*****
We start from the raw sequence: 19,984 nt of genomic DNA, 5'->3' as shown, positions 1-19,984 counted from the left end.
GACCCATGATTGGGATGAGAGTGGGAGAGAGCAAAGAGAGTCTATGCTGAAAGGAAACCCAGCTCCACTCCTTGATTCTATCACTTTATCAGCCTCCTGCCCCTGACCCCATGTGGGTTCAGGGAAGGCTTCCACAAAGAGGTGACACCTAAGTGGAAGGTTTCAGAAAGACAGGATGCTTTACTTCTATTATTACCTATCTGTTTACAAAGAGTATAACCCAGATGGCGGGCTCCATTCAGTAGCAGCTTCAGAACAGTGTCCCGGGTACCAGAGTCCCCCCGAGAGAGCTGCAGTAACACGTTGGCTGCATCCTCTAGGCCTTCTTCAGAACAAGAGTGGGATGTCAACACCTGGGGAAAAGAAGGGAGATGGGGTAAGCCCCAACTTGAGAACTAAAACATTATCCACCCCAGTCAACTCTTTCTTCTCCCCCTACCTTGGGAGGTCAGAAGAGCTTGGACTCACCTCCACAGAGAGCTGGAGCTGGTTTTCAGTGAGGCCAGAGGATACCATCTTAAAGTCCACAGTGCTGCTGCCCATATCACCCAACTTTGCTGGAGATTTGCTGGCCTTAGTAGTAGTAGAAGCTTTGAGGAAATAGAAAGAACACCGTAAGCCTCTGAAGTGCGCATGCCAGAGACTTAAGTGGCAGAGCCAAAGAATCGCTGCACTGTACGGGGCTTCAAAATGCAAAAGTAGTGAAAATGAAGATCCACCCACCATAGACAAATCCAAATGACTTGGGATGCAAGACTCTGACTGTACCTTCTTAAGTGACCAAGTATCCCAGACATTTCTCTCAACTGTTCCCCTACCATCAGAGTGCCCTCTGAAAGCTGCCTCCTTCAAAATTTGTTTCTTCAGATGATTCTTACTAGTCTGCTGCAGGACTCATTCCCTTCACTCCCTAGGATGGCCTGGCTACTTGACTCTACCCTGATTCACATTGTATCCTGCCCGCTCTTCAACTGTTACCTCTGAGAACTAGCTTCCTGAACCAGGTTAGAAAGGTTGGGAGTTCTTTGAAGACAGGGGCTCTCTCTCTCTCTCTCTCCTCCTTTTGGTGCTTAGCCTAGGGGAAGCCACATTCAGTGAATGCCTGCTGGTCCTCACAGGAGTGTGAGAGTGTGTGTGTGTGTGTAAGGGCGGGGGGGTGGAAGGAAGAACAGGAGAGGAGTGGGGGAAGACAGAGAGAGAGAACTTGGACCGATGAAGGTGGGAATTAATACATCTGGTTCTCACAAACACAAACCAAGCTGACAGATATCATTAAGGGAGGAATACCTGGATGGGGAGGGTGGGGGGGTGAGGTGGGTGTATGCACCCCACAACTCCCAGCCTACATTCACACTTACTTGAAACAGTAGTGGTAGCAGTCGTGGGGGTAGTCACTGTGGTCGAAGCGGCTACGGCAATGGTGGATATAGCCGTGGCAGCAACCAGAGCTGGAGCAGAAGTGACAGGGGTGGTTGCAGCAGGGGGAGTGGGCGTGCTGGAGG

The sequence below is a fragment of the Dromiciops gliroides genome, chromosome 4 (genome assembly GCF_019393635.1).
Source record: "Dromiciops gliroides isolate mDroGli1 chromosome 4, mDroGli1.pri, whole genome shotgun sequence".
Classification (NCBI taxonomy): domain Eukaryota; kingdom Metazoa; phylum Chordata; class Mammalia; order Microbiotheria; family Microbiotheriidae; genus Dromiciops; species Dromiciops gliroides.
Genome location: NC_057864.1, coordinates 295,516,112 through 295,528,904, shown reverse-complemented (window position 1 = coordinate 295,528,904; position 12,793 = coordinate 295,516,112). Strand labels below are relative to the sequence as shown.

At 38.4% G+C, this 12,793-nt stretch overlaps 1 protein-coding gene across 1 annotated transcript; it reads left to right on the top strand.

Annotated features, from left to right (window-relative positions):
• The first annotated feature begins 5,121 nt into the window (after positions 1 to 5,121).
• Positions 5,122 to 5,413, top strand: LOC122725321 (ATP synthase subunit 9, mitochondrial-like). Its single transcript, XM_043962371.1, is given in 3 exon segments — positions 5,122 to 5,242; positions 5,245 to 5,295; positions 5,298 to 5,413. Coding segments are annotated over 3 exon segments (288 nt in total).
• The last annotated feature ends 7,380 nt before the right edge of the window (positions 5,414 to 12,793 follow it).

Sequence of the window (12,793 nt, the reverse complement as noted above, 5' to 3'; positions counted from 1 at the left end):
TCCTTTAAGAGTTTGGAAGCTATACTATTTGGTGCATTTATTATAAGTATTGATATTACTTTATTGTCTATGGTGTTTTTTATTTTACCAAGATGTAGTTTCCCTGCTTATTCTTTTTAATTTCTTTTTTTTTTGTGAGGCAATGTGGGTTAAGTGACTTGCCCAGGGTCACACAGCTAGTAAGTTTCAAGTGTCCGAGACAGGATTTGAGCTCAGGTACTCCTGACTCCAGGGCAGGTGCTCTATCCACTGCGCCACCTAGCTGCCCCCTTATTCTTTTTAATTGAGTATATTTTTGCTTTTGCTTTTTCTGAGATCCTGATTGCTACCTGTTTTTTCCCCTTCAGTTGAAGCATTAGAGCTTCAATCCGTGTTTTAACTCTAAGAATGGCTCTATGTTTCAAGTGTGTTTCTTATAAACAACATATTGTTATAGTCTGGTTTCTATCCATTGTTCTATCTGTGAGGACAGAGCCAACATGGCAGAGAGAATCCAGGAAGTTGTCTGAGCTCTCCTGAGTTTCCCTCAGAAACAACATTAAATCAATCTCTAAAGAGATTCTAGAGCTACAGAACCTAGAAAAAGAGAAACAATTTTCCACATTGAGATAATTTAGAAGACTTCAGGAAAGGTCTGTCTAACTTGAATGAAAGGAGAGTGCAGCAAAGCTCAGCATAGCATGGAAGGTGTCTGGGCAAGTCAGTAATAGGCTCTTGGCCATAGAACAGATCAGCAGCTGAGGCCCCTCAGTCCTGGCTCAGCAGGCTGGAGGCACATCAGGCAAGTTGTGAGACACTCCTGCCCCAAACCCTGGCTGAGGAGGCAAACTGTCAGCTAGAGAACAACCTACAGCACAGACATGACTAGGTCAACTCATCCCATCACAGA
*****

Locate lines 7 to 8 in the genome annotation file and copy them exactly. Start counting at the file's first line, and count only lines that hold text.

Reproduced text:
At 38.4% G+C, this 12,793-nt stretch overlaps 1 protein-coding gene across 1 annotated transcript; it reads left to right on the top strand.

Annotated features, from left to right (window-relative positions):